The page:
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chp7_slides - CHP 7 CHEMICAL FORMULAS and BONDING Overview...

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CHP. 7 CHEMICAL FORMULAS and BONDING Overview of Types of Bonds Ionic Bonding: forms ionic compounds. 1. electrons are transferred from one atom to an- other. 2. resulting cation (+) and anion (-) form a strong bond. 3. Electronegativity Difference is greater than 1.7 (New York State Regents criterion) 4. Ionic Compounds: (a) have high melting points. (b) are brittle, cleave along planes. (c) are composed of ions (not atoms): they con- duct electricity when dissolved or molten; the current is carried by their charged ions.
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Covalent Bonding 1. is a sharing of electrons between two atoms. 2. causes atomic orbitals to overlap and deform since the electron distribution is changed from the atomic situation. 3. results in a lowering of potential energy from the situation in which the two atoms are isolated. 4. nucleus of each atom attracts the other atom’s valence electrons to the extent that the electrons are associated with both atoms.
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Metallic Bonding 1. Nuclei and core electrons are arranged in an or- derly network (crystal). 2. Network is immersed in a sea of valence elec- trons which holds the network together. These electrons are said to be delocalized through a metallic compound. 3. The more valence electrons in the electron sea, the more tightly bound are the atoms in the network. e.g.: i. Sodium, with few valence e - is easily deformed (atoms can slide over each other easily). ii. Iron, with more valence e - , is not. 4. Metallic compounds are considered to be made up of atoms (not ions) since the neutralizing electron sea is associated with all of the sites (nuclei + core e - ) equally. Note: The term electron sea is the actual terminology used by scientists to describe this electronic structure.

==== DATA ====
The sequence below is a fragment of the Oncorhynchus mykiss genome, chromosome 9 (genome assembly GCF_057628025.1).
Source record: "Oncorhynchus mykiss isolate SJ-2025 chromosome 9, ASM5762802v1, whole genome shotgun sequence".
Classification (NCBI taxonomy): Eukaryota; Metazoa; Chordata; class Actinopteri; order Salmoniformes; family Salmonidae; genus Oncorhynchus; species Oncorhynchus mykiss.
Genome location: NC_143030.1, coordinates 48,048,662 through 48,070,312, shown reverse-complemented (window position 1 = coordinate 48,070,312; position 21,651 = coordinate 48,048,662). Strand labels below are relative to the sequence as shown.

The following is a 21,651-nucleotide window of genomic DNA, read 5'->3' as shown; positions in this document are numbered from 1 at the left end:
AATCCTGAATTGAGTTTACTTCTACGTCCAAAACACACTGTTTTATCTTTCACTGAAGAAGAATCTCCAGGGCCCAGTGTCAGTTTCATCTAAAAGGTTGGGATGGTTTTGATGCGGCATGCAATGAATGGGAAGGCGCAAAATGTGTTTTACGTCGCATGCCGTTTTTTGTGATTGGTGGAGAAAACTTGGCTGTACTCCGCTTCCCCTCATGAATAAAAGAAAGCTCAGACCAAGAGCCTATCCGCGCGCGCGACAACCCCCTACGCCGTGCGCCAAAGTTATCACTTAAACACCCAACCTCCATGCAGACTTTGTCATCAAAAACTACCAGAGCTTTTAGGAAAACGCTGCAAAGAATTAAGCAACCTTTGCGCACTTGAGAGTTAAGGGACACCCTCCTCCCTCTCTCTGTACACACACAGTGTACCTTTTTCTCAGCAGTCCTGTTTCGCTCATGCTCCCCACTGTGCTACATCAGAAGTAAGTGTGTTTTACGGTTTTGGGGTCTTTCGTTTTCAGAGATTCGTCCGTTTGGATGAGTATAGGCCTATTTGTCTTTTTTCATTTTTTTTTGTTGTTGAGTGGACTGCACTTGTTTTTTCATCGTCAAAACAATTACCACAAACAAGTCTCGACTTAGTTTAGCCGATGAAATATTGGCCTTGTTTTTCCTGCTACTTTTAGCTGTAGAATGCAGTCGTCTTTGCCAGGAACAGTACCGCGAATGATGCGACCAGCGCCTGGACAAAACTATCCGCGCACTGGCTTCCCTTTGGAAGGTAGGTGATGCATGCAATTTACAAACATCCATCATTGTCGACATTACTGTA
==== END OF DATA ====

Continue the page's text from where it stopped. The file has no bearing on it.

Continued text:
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The Octet Rule Atoms will gain, lose, or share electrons to gain a ”complete set” of valence electrons. Q: What is a ”complete set”? A: Filled ns and np sublevels (i.e.: ns 2 np 6 ) Q: Why?
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